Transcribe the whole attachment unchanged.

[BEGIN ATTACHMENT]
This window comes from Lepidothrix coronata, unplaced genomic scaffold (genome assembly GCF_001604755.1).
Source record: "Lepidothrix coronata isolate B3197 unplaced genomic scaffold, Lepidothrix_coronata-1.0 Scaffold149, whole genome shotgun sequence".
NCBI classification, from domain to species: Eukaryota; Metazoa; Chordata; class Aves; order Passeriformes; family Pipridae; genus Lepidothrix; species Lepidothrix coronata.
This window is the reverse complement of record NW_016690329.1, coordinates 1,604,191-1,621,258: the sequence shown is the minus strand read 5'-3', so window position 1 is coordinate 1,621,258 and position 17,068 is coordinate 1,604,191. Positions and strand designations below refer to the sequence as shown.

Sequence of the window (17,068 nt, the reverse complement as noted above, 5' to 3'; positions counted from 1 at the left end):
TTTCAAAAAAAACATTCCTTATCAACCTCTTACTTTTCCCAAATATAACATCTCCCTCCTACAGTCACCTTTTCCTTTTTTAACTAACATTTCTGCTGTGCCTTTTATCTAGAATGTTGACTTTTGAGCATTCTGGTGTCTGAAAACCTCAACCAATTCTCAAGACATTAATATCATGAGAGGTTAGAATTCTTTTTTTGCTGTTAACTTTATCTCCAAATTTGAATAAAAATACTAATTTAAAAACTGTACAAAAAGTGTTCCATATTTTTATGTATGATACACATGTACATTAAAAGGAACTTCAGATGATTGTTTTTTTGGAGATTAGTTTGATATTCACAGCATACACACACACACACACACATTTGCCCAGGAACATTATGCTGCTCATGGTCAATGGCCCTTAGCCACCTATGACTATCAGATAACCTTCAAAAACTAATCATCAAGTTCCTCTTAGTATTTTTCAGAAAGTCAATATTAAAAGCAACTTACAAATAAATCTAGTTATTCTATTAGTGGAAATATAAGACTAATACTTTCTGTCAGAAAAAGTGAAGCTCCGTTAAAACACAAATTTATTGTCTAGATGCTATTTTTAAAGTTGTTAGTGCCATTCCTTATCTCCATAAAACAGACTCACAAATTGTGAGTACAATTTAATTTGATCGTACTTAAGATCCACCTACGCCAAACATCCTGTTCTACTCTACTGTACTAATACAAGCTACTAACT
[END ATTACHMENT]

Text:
This window comes from Lepidothrix coronata, unplaced genomic scaffold (genome assembly GCF_001604755.1).
Source record: "Lepidothrix coronata isolate B3197 unplaced genomic scaffold, Lepidothrix_coronata-1.0 Scaffold149, whole genome shotgun sequence".
NCBI classification, from domain to species: Eukaryota; Metazoa; Chordata; class Aves; order Passeriformes; family Pipridae; genus Lepidothrix; species Lepidothrix coronata.
This window is the reverse complement of record NW_016690329.1, coordinates 1,604,191-1,621,258: the sequence shown is the minus strand read 5'-3', so window position 1 is coordinate 1,621,258 and position 17,068 is coordinate 1,604,191. Positions and strand designations below refer to the sequence as shown.

Sequence of the window (17,068 nt, the reverse complement as noted above, 5' to 3'; positions counted from 1 at the left end):
TTTCAAAAAAAACATTCCTTATCAACCTCTTACTTTTCCCAAATATAACATCTCCCTCCTACAGTCACCTTTTCCTTTTTTAACTAACATTTCTGCTGTGCCTTTTATCTAGAATGTTGACTTTTGAGCATTCTGGTGTCTGAAAACCTCAACCAATTCTCAAGACATTAATATCATGAGAGGTTAGAATTCTTTTTTTGCTGTTAACTTTATCTCCAAATTTGAATAAAAATACTAATTTAAAAACTGTACAAAAAGTGTTCCATATTTTTATGTATGATACACATGTACATTAAAAGGAACTTCAGATGATTGTTTTTTTGGAGATTAGTTTGATATTCACAGCATACACACACACACACACACATTTGCCCAGGAACATTATGCTGCTCATGGTCAATGGCCCTTAGCCACCTATGACTATCAGATAACCTTCAAAAACTAATCATCAAGTTCCTCTTAGTATTTTTCAGAAAGTCAATATTAAAAGCAACTTACAAATAAATCTAGTTATTCTATTAGTGGAAATATAAGACTAATACTTTCTGTCAGAAAAAGTGAAGCTCCGTTAAAACACAAATTTATTGTCTAGATGCTATTTTTAAAGTTGTTAGTGCCATTCCTTATCTCCATAAAACAGACTCACAAATTGTGAGTACAATTTAATTTGATCGTACTTAAGATCCACCTACGCCAAACATCCTGTTCTACTCTACTGTACTAATACAAGCTACTAACT